Tropical Storm Alberto 2006

The 2006 Hurricane Season got off to an early start. Tropical Storm Alberto, the first named storm of the season, made landfall along the Florida Big Bend coast northwest of Adams Beach in Taylor County at approximately 1230 PM EDT, Tuesday, June 13. This was roughly 40-50 miles southeast of Tallahassee, FL. As can be seen in Figure 1 (below), a large area of convection developed on the west side of the center during the period surrounding landfall, prompting a Flash Flood Warning to be issue by this office for portions of Talyor and Madison Counties.

 

Doppler radar base reflectivity image from the KTLH Doppler radar valid 1619 UTC 13 June 2006 showing Tropical Storm Alberto near the time of landfall along the Florida Big Bend coast.

 

Figure 1. Doppler radar base reflectivity image from the KTLH Doppler radar valid 1619 UTC (1219 PM EDT) 13 June 2006 showing Tropical Storm Alberto near the time of landfall along the Florida Big Bend coast. The Flash Flood Warning area is outlined.


Areas south of the storm track over southern Taylor and Dixie Counties saw some storm surge flooding from Alberto. Figure 2 shows a graph from the tide gage at Cedar Key, FL. The blue line is the predicted astronomical tide; the red x's represent observed water levels, and the green line shows the residual, or departure from normal astronomical tide. Departures peaked at about 4 feet above normal. Fortunately this occurred during the low tide. Some of the worst flooding occurred on Horseshoe Beach in Dixie County, FL. Figure 3 shows a photograph taken in Horseshoe Beach during the peak of tidal flooding there on the afternoon of the 13th. Figure 4 shows windy conditions and rough surf on the beach near Steinhatchee, FL, near the Taylor-Dixie County border. Figures 5 and 6 show storm surge flooding in Steinhatchee.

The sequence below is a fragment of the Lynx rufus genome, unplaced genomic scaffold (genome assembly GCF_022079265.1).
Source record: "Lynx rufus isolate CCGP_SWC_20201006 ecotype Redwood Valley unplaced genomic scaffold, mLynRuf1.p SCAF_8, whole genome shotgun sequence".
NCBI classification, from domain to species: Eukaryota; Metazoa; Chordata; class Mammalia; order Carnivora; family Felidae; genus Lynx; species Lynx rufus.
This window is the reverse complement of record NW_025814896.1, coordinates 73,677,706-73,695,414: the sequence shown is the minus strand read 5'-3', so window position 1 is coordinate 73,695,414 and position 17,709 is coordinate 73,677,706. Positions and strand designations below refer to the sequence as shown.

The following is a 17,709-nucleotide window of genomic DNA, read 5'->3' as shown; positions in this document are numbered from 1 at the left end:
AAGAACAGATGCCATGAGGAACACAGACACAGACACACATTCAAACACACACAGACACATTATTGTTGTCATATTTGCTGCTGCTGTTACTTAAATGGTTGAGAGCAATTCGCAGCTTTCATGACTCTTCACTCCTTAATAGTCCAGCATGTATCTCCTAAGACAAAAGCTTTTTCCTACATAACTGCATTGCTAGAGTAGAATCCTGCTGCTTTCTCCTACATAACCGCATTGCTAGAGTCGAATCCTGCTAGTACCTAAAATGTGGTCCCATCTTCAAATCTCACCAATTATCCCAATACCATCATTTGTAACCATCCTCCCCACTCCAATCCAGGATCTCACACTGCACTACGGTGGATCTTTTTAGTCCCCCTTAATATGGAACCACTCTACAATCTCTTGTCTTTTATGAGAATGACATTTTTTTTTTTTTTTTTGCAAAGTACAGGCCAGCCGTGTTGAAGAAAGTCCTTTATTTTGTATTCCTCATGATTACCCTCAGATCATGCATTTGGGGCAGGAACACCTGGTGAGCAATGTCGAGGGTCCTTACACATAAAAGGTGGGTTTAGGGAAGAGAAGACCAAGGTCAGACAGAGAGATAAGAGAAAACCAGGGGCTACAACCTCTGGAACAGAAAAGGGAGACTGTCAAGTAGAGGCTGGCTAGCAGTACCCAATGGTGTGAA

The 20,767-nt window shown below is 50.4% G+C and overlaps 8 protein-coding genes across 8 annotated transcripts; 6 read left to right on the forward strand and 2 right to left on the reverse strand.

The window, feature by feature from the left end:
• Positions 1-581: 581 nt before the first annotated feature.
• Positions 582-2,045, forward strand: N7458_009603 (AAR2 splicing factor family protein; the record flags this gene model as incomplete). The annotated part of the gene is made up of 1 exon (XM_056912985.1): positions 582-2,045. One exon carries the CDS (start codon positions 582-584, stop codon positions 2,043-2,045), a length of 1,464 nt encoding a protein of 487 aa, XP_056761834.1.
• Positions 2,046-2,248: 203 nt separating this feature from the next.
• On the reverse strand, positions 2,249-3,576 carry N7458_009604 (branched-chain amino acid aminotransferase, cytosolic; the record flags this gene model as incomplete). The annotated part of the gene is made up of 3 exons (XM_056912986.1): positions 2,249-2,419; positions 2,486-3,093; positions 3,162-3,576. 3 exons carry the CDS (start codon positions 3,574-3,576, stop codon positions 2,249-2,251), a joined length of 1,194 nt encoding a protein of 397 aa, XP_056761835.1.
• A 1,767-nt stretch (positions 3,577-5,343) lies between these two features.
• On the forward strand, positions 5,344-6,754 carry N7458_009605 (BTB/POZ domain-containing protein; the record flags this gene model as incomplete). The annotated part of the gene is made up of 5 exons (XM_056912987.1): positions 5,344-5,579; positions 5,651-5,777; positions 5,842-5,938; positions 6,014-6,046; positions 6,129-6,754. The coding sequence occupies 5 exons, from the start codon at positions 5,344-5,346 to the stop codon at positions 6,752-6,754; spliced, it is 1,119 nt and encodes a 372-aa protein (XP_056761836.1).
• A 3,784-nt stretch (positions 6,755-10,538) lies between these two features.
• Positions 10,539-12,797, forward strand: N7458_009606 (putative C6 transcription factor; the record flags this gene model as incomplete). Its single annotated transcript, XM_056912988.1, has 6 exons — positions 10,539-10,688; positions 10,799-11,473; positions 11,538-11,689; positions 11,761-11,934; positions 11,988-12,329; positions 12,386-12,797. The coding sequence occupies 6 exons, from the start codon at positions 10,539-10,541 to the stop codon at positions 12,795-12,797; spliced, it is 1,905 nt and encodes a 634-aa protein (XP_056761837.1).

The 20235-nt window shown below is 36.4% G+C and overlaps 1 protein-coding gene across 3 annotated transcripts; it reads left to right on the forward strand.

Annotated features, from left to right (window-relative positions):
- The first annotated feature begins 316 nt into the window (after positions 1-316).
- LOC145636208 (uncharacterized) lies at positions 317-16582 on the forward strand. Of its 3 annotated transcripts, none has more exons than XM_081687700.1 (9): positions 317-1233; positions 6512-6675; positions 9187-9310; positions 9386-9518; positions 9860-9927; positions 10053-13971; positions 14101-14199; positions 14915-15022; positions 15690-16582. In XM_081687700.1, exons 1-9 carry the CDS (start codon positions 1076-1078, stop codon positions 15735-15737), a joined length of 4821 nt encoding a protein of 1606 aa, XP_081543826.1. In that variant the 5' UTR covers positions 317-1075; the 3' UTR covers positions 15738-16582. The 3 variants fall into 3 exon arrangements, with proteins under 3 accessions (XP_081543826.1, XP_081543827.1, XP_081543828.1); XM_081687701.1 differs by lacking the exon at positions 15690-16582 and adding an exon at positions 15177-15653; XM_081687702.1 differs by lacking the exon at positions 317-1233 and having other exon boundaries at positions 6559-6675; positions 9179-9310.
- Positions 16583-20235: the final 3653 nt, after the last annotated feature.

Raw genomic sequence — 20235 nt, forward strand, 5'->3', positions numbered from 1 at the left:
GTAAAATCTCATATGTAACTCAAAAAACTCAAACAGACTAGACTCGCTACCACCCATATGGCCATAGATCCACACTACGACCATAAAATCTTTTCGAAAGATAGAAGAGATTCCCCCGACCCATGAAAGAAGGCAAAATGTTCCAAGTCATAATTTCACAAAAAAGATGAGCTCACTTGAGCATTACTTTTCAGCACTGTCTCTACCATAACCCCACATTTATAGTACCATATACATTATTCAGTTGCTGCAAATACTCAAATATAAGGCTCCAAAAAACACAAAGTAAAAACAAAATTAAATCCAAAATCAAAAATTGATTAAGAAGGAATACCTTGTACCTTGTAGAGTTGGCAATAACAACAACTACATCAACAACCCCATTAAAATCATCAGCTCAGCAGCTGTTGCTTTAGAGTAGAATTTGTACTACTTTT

Alberto produced minimal structural damage due to tropical storm force wind gusts across the Florida Big Bend. Many parts of the Big Bend and South Central Georgia picked up 3-5 inches of rain. However, antecedent conditions were so dry that no widespread areal or riverine flooding resulted.Additional information on T.S. Alberto is available in our Post Tropical Cylone Report.

In case you're wondering, this was not the first time a tropical storm named Alberto impacted this area. Back in 1994, T.S. Alberto came ashore in the Florida Panhandle and then did a slow loop once it reached West Central Georgia, causing catestrophic flooding.

 

A graph from the tide gage at Cedar Key, FL. The blue line is the predicted astronomical tide; the red x's represent observed water levels, and the green line shows the residual, or departure from normal astronomical tide.

 

Figure 2. A graph from the tide gage at Cedar Key, FL. The blue line is the predicted astronomical tide; the red x's represent observed water levels, and the green line shows the residual, or departure from normal astronomical tide.

 

Photo of storm surge flooding at Horseshoe Beach, FL, associated with T.S. Alberto on the afternoon of Tuesday, 13 June 2006.

 

Figure 3. Photo of storm surge flooding at Horseshoe Beach, FL, associated with T.S. Alberto on the afternoon of Tuesday, 13 June 2006.

 

Photo of windy conditions and rough surf on the beach near Steinhatchee, FL, near the Taylor-Dixie County border.

 

Figure 4. Photo of windy conditions and rough surf on the beach near Steinhatchee, FL, near the Taylor-Dixie County border.

 

Storm surge flooding in Steinhatchee, FL during T.S. Alberto.
Storm surge flooding in Steinhatchee, FL during T.S. Alberto.

Figures 5 and 6. Storm surge flooding in Steinhatchee, FL during T.S. Alberto.

 


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